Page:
Tuesday, 28 June 2022
Central Bank (Variable Rate Mortgages) Bill 2022: First Stage
That leave be granted to introduce a Bill entitled an Act to provide for measures to address market failures in the market for principal dwelling house mortgage loans, and to provide for related matters.
I am pleased to move that leave be granted to introduce the Central Bank (Variable Rate Mortgages) Bill 2022. The general purpose of the Bill is to provide for measures to address failures in the market for principal private dwelling house mortgages. The Bill, as the House might be aware, is virtually identical to a 2015 Bill crafted by Deputy Michael McGrath, now Minister for Public Expenditure and Reform. That Bill was reintroduced in 2016.
In essence, this Bill, if passed by these Houses, would under section 2 of the legislation empower the Central Bank as the financial regulator to impose reasonable caps on the variable rates of interest charged by lenders in this country on mortgages on homes once the market and the conduct of the institutions have been assessed against a range of factors set out in section 3. Those factors, which would be examined every three months, include the reasonable profit expectations of the lenders, an analysis of the rates being charged by all lenders and the relationship between the variable interest rates charged by a lender and the cost of funds to the lender.
Section 4 defines market failure, with section 6 making provision for the kinds of reasonable caps the Central Bank will be enabled to impose on lenders in the mortgage market where a market failure exists in the view of the Central Bank. The Bill goes on to make provision for fines and enforcement orders against institutions where there is non-compliance with directives from the Central Bank and so forth.
Section 7 provides that, in setting a variable interest rate for a group, class or category of principal dwelling house mortgages, a lender must not discriminate between existing borrowers and new borrowers.
With ECB interest rates set to rise significantly over the coming months, analysts believe that, in a few months' time, a homeowner with a mortgage of €300,000, for example, could end up potentially paying €300 to €400 per month in repayments on top of what they are already paying. At a time when hard-pressed households are getting more and more squeezed as a result of the falling value of wages and incomes amid a cost-of-living crisis, the likes of which we have not experienced in almost 40 years, it is absolutely incumbent on the Oireachtas to do all we can to protect the standard of living of those who are struggling to make ends meet.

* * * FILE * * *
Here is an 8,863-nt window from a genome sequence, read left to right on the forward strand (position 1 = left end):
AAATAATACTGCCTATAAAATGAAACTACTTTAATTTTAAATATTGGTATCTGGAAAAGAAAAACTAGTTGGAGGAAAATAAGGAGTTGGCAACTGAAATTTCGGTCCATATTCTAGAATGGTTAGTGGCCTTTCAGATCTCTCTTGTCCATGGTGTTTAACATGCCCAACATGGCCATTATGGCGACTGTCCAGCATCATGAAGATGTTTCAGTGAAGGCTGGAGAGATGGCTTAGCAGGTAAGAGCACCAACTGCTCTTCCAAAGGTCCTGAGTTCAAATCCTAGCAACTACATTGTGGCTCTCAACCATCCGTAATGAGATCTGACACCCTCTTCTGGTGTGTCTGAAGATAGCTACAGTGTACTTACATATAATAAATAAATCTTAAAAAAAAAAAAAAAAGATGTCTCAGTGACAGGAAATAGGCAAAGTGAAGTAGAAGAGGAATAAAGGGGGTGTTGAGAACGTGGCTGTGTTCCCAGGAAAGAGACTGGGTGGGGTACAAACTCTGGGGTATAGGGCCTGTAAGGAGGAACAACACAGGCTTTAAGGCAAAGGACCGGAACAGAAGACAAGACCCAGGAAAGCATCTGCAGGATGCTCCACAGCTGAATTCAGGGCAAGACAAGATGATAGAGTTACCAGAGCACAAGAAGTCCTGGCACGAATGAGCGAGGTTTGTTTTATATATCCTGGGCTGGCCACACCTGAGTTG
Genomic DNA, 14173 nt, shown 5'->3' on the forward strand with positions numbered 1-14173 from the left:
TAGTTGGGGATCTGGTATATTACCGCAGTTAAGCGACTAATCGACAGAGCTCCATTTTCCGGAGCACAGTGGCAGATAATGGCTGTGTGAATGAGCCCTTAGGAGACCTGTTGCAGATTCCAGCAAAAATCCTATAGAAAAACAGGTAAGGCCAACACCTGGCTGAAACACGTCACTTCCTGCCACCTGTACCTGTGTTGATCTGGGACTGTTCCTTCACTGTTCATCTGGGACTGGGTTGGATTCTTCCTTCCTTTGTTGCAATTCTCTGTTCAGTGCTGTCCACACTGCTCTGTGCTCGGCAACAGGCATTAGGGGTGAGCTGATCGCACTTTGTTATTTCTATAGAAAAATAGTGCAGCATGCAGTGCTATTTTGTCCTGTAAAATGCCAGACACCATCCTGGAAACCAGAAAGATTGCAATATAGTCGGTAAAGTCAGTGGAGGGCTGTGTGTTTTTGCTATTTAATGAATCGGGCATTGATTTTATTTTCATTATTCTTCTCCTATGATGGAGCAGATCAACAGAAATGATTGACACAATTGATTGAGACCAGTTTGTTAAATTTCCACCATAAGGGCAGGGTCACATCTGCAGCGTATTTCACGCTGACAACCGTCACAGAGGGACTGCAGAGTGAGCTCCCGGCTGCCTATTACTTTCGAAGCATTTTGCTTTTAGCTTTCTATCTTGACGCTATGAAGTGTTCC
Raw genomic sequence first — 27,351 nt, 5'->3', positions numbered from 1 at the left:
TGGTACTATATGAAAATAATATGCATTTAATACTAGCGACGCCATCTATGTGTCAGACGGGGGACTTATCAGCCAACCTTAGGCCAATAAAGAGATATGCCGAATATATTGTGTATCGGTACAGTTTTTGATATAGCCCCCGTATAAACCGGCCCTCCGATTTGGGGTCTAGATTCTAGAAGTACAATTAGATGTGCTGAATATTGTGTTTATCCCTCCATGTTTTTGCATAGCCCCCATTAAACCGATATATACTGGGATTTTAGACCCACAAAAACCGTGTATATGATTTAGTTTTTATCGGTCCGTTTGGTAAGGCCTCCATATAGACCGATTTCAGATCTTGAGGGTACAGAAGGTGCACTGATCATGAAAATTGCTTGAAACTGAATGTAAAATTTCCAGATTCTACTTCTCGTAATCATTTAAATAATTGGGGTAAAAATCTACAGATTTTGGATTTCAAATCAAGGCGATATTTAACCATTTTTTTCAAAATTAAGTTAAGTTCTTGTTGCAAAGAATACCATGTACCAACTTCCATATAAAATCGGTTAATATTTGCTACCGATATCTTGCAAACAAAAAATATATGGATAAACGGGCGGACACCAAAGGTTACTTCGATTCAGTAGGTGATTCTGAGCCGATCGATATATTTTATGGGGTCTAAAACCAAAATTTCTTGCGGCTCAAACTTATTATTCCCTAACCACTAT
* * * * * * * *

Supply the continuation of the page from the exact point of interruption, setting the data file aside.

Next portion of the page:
This House will know only too well, since the fact has been repeated ad nauseam, that Ireland is notorious for having the second highest mortgage interest rates in the EU, beaten into second place by Greece. There was an argument for intervention in the market in 2015 and 2016 when the first iteration of this legislation was very enthusiastically tabled by Fianna Fáil. We were told at that time by the then Minister, Michael Noonan, that such an intervention could well be unconstitutional. Since then, the Oireachtas has capped the high interest rates charged by moneylenders, an intervention in the market. We were told that competition would bring rates down. It has not. With KBC and Ulster Bank exiting the market, competition has diminished even further since 2015 and 2016. We still have the second highest variable mortgage rates in Europe and people are being absolutely hammered. We were told at the time that the Central Bank did not want the power to cap the mortgage interest rates charged. The Central Bank needs to be reminded that it is the Oireachtas, not the Central Bank, that legislates. It is the job of the Central Bank to regulate using the powers that are provided to it by the Oireachtas. The Central Bank must be reminded too that a central part of its mandate, which it conveniently forgets sometimes, is to protect the interests of the consumer, who has been absolutely clobbered for far too long with extortionately high mortgage interest rates, even when the cost of funds has been historically low.
I look forward to a debate in the House on the substance of what is an urgent Bill and an urgent intervention for 500,000 homeowners and mortgage-holders who are potentially very vulnerable if we are to see the kinds of mortgage interest rates the likes of Philip Lane, chief economist at the European Central Bank and former Governor of the Irish Central Bank, predict we will have over the next year. I am pleased to introduce this Bill and I look forward to a detailed debate on it in due course. I hope we can have that debate urgently as we move to Second Stage.